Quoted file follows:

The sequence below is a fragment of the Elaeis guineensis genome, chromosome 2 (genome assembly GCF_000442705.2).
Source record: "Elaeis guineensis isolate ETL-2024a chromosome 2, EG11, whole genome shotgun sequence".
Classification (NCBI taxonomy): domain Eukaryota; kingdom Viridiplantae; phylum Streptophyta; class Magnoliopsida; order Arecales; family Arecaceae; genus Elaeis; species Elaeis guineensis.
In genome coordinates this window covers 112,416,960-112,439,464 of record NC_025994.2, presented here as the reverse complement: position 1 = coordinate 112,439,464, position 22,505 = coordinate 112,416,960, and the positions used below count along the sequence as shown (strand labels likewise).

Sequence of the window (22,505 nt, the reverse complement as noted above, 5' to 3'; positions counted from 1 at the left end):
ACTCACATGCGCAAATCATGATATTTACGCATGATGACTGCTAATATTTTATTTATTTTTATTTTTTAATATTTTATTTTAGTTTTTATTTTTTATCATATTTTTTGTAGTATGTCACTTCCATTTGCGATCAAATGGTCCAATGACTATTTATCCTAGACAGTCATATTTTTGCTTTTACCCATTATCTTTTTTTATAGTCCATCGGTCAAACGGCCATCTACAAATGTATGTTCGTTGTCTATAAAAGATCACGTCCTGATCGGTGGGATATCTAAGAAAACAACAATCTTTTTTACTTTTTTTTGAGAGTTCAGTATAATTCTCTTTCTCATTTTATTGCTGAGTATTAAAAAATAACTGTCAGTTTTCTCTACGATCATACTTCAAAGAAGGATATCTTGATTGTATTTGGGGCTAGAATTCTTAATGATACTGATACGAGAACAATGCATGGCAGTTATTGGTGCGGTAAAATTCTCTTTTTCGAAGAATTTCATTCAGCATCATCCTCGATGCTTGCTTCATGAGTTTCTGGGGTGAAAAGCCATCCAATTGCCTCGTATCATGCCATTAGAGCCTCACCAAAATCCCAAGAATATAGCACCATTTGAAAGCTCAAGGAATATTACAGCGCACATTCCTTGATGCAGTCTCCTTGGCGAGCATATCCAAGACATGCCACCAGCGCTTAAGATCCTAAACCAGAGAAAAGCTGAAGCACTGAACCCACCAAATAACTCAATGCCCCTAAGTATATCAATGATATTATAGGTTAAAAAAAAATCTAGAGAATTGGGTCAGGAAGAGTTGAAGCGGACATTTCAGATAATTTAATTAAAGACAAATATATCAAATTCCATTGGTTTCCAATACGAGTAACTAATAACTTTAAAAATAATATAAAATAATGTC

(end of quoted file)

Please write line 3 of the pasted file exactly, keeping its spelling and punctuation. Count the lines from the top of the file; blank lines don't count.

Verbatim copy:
Classification (NCBI taxonomy): domain Eukaryota; kingdom Viridiplantae; phylum Streptophyta; class Magnoliopsida; order Arecales; family Arecaceae; genus Elaeis; species Elaeis guineensis.